“I did not know what to say to her so I took the chicken-shit way out: ‘I will call you one of these days and we will discuss it.’ I was tempted to ask why but with a hundred nosing ears pretending not to be there but were listening with all their might, I might have been subject to even more shame and misery. I never really knew why that thought entered my mind. It did and it also became an uninvited resident in my head. And for the many, many weeks after that I ignored my mobile … after making sure it was Gina the gold-digger call and not one of my other friends or contacts.
“So guys, what should I do?”

Doctor Google, as usual was quick of the mark: “Let us consider the facts.

“Do you enjoy her company – yes but not someone to live with”
“Is she after your house, your money – no Roger left her quite well off.”
“What about her that you don’t like – smoking, of course, and she likes a drink or two or three or four.”
“You have been to her home, did it impress you – yes, of course, not as good Jinny’s housekeeping skills but OK, but she has a cleaner too.”
“Have you tasted her cooking?  -- a little bit, nothing to write home about.”
“She has a pretty garden, all her own work – I will give her that …. but man does not live by garden alone.”
“What is the one thing worrying you? – She might want sex and I can’t do that anymore I am all dried up.”
“Another thing, I am too old to share my bed or my bedroom”
Alan the singer piped in: “Goodbye, you two are not suited to share the same house.” “Exactly.”
Michael the dove, in his usually cooing voice, offered: “May be you guys have got it all wrong … maybe she is just offering to do the decent thing for a friend who might be ending up in an old folk’s home soon.”
Jimmy: “Wash your mouth with salt, castor oil and Lifeboy soap.”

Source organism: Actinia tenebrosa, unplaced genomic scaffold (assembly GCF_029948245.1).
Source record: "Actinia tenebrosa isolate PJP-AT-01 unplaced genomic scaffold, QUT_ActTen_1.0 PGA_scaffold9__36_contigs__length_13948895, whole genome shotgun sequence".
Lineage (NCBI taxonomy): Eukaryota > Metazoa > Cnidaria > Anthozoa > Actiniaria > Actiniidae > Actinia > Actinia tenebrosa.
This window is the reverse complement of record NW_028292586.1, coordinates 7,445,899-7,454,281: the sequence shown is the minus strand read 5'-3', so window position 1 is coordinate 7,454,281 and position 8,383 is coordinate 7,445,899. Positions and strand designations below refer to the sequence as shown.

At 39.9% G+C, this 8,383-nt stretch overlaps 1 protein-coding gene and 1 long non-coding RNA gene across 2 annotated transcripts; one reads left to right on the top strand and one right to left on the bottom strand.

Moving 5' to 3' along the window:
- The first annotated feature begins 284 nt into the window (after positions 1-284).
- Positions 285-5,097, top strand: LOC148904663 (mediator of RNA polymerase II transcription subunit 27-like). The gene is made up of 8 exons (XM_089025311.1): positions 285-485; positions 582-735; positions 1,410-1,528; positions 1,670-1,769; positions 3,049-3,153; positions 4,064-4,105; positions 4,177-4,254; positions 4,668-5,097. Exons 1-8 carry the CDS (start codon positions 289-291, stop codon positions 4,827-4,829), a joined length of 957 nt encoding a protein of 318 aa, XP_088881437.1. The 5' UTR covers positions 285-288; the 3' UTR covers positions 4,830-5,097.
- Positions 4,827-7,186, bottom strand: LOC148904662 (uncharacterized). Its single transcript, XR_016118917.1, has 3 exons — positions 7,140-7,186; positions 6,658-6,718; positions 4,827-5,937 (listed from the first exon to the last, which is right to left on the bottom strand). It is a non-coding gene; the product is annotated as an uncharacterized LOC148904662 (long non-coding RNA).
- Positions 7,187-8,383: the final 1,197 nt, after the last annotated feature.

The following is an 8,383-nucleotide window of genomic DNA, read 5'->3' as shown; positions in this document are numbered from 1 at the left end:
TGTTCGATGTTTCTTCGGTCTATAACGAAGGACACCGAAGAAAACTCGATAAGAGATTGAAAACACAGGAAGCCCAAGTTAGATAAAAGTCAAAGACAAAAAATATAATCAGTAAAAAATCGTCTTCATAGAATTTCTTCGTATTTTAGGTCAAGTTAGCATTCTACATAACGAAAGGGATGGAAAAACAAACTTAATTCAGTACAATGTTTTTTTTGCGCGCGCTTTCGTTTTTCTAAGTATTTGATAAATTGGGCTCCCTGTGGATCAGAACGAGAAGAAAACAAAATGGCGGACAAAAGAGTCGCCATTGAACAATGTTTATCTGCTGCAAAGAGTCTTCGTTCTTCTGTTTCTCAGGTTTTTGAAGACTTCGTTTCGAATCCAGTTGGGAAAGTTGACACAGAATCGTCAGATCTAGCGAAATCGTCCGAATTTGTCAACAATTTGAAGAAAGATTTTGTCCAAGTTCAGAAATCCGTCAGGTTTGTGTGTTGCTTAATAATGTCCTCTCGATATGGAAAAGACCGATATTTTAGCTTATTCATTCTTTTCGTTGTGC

Danno “Book him”: The little clever dick tried to humiliate Jimmy: “Whatever happened to sleepless in New York?” “Nothing. Just good friends. A potential romance destroyed by tyranny of distance even though I had a soft spot for her, off and on from the age of 14.”
“So why do you keep going to the Big Apple? “What’s not to love about the Big Apple?”
Peter the Owl: “Talk to her (with your daughter or son present). Have a real heart to heart. If you will not have her under any circumstances have the guts and the decency to tell her. She has been decent enough, and brave enough, to make the offer … you should at least respect that. With your children draw up a list of questions you want to ask her and after you have heard her just tell that one of these you may be going into a home … but thank her for her genuine concern, her very special caring, and most of all being a true friend.”
Orville the IT Nut: “Yes. Just have a chat with her … as a true friend and tell her how you feel. You don’t really want to hurt her and lose a great friend like her.”

There was considerable silence as each one present did the right thing and let their noses care for the insides of their beer pint glasses and they sought respite from a tricky dilemma in the holiest of amber liquids.